• Shoot them vertically, not horizontally. That’s how the majority of people prefer to hold their phones.
  • Include captions. Most people watching videos on social media don’t have their sound turned on.
  • Upload them directly to Facebook. You’ll automatically get more engagement, because Facebook’s algorithm prioritizes videos that are uploaded directly to its site over links to competing platforms like YouTube.

Live content is a huge driver of engagement, so another important way to make video part of your Facebook marketing strategy is through Facebook Live. The best Facebook Live videos last at least 10 minutes and give your audience a peak behind the scenes at your business, show them how a product, service or process works, or answer questions they have.

4. Use Facebook Stories.

Ever since Snapchat introduced stories in 2013, the format has exploded in popularity. Stories are collections of images or short videos that people can scroll through from left to right, rather than from top to bottom like on most social media feeds. Users can add text, images, videos and other content to their stories throughout the day and can use filters, stickers and emojis to make their stories more fun. The format is especially popular with people in their teens and 20s.

Facebook didn’t get in the stories game until 2017, but their version of it has taken off, driving tons of engagement for those who use it. Facebook Stories is an especially useful tool for showing people your organization’s human side, with behind-the-scenes content that will make them feel more connected to your brand. Prioritize other formats when you want consumers to take action right away – stories are best for building awareness of and good will toward your business.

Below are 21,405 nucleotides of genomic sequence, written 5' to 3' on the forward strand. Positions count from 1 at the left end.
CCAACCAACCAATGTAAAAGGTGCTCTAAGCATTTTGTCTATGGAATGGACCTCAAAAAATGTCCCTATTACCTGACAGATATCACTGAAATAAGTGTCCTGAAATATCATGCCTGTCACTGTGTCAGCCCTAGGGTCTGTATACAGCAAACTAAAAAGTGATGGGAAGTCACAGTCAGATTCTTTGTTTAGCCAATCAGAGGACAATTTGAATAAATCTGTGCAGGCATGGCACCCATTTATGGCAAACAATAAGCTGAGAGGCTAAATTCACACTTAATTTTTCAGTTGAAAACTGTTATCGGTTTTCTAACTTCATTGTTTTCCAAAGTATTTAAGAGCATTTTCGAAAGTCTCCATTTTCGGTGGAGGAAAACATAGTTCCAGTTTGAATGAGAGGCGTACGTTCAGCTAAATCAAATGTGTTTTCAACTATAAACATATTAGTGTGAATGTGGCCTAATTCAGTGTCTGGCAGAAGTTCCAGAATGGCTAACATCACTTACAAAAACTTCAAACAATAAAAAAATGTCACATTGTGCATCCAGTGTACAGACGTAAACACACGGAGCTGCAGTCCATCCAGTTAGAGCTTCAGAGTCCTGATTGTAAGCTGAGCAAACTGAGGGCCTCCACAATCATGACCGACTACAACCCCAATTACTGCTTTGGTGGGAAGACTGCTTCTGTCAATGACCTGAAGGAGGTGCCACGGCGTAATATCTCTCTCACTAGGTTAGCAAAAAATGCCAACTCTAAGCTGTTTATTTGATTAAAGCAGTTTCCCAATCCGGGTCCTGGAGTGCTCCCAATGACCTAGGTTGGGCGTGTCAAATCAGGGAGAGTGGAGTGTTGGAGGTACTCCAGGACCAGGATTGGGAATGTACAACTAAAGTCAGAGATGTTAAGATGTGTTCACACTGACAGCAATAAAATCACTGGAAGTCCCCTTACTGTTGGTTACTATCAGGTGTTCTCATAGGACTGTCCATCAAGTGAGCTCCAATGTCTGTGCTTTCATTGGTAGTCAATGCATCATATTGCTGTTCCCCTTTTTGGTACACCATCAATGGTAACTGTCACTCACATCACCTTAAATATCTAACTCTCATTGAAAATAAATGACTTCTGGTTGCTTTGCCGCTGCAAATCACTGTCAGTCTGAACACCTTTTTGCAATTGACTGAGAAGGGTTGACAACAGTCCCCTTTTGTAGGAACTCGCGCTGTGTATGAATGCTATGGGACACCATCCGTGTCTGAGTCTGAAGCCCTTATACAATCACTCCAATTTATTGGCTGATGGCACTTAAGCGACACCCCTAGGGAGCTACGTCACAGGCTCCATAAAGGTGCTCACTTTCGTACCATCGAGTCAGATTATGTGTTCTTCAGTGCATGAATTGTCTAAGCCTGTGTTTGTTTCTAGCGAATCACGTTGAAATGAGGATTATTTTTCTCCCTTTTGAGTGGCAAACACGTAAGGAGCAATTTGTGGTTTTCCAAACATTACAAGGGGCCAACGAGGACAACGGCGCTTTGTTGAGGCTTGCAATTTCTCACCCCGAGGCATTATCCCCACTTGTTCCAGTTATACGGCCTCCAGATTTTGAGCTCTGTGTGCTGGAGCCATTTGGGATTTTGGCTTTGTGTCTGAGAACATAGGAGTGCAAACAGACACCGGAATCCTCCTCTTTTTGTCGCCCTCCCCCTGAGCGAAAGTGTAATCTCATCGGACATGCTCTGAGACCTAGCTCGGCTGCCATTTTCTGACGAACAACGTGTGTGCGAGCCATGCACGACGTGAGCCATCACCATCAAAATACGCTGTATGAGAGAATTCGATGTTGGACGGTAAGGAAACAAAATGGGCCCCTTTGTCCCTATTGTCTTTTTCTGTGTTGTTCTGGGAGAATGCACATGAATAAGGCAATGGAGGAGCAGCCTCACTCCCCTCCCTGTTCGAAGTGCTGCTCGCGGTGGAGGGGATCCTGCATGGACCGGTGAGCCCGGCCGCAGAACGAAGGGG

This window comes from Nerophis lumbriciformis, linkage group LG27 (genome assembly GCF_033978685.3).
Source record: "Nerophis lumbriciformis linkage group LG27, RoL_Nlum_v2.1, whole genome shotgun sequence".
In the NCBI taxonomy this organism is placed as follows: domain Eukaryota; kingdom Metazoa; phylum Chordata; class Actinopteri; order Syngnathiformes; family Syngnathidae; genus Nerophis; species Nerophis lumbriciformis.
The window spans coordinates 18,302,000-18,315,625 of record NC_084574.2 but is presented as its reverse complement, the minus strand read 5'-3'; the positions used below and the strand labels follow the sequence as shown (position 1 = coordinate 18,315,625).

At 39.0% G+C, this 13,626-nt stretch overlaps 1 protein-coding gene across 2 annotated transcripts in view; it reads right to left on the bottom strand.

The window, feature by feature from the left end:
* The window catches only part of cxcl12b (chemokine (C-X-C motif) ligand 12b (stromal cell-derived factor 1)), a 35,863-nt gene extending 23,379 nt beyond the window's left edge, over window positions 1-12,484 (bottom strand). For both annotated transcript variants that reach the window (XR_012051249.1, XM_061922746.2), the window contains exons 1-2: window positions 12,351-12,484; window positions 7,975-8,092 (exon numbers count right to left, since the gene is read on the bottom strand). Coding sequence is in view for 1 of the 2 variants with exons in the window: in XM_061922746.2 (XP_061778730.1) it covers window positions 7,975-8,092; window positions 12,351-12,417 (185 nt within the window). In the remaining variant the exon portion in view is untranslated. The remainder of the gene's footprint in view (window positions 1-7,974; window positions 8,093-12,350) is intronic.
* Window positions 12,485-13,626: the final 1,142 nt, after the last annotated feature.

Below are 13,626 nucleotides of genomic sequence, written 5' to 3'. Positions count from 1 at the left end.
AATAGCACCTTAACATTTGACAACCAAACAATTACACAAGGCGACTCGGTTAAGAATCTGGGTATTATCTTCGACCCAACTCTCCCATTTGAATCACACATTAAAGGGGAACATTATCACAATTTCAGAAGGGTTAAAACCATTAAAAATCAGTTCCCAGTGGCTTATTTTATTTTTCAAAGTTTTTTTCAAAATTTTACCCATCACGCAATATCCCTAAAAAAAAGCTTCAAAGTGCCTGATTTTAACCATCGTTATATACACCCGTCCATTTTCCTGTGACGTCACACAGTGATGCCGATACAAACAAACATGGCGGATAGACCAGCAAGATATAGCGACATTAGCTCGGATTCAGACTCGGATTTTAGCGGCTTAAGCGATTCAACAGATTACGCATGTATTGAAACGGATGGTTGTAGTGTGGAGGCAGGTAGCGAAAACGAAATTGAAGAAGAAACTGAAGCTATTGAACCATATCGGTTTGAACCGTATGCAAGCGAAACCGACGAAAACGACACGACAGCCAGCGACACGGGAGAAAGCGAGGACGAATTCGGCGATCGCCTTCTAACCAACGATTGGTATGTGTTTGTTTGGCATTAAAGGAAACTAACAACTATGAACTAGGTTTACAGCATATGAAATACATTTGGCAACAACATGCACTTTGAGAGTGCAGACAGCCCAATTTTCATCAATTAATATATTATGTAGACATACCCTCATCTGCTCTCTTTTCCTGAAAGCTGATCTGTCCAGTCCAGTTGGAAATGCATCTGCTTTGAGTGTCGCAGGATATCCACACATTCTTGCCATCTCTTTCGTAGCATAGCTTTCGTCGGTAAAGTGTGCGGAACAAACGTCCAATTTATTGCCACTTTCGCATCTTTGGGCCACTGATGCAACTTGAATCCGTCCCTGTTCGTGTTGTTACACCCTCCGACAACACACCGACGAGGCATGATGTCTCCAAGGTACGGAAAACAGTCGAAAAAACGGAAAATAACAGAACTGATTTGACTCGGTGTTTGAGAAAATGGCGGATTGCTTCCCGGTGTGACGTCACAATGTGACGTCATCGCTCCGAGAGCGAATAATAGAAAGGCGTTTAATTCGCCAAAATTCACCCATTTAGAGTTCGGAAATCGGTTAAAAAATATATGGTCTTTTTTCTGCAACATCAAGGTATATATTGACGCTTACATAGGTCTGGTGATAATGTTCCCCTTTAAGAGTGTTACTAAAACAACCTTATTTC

5. Pay for Facebook Ads.

Part of the appeal of Facebook is that it’s free and that posting content to it doesn’t cost businesses money (aside from what they pay people to create the content and do the posting). But to truly get the most out of the social network, your Facebook marketing strategy should include buying Facebook ads.

One reason is that Facebook’s algorithm places unpaid-for posts from businesses toward the bottom of its priority list, after posts from friends and content that advertisers have paid for. So just because you post something doesn’t mean that all, or even most, of your Facebook fans will see it.

Another reason is that Facebook ads are both cheaper and more targetable than most other forms of advertising. Facebook lets you target your ads very specifically, based on age, sex, location, interests, behaviors and much more, to ensure the right people are seeing it. And its easy-to-use analytics let you see how your ads are doing so you can tweak them before you’ve spent a lot of money on them.


The bar for high-quality Facebook content is getting higher all the time. Now that you know what kind of content you need to clear that bar, do you have the resources to get it done? We do. Contact CrucialContent today.